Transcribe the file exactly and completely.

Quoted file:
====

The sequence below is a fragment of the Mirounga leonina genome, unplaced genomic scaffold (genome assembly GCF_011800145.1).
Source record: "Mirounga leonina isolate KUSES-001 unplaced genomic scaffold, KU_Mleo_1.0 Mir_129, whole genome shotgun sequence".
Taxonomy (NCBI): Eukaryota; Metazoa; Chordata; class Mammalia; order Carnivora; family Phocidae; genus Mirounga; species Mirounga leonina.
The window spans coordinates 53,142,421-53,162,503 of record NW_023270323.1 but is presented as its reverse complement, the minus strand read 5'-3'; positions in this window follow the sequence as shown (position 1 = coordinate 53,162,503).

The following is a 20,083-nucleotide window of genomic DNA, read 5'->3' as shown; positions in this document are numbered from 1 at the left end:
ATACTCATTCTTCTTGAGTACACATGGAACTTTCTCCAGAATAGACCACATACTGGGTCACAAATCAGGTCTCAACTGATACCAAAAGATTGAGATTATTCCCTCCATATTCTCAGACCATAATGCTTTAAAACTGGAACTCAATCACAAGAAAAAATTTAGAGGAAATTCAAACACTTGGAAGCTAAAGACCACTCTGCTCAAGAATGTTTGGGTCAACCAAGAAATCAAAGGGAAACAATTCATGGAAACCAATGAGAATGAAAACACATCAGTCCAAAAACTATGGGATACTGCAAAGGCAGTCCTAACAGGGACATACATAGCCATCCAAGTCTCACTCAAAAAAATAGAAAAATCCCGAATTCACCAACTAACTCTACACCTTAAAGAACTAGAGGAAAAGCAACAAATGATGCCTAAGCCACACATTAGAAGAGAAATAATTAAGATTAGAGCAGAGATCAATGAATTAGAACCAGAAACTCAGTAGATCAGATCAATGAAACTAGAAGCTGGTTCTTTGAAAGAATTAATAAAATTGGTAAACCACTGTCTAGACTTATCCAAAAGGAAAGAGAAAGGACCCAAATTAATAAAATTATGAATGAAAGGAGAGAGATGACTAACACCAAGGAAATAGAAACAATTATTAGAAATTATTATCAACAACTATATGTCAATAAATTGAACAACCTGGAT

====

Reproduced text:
The sequence below is a fragment of the Mirounga leonina genome, unplaced genomic scaffold (genome assembly GCF_011800145.1).
Source record: "Mirounga leonina isolate KUSES-001 unplaced genomic scaffold, KU_Mleo_1.0 Mir_129, whole genome shotgun sequence".
Taxonomy (NCBI): Eukaryota; Metazoa; Chordata; class Mammalia; order Carnivora; family Phocidae; genus Mirounga; species Mirounga leonina.
The window spans coordinates 53,142,421-53,162,503 of record NW_023270323.1 but is presented as its reverse complement, the minus strand read 5'-3'; positions in this window follow the sequence as shown (position 1 = coordinate 53,162,503).

The following is a 20,083-nucleotide window of genomic DNA, read 5'->3' as shown; positions in this document are numbered from 1 at the left end:
ATACTCATTCTTCTTGAGTACACATGGAACTTTCTCCAGAATAGACCACATACTGGGTCACAAATCAGGTCTCAACTGATACCAAAAGATTGAGATTATTCCCTCCATATTCTCAGACCATAATGCTTTAAAACTGGAACTCAATCACAAGAAAAAATTTAGAGGAAATTCAAACACTTGGAAGCTAAAGACCACTCTGCTCAAGAATGTTTGGGTCAACCAAGAAATCAAAGGGAAACAATTCATGGAAACCAATGAGAATGAAAACACATCAGTCCAAAAACTATGGGATACTGCAAAGGCAGTCCTAACAGGGACATACATAGCCATCCAAGTCTCACTCAAAAAAATAGAAAAATCCCGAATTCACCAACTAACTCTACACCTTAAAGAACTAGAGGAAAAGCAACAAATGATGCCTAAGCCACACATTAGAAGAGAAATAATTAAGATTAGAGCAGAGATCAATGAATTAGAACCAGAAACTCAGTAGATCAGATCAATGAAACTAGAAGCTGGTTCTTTGAAAGAATTAATAAAATTGGTAAACCACTGTCTAGACTTATCCAAAAGGAAAGAGAAAGGACCCAAATTAATAAAATTATGAATGAAAGGAGAGAGATGACTAACACCAAGGAAATAGAAACAATTATTAGAAATTATTATCAACAACTATATGTCAATAAATTGAACAACCTGGAT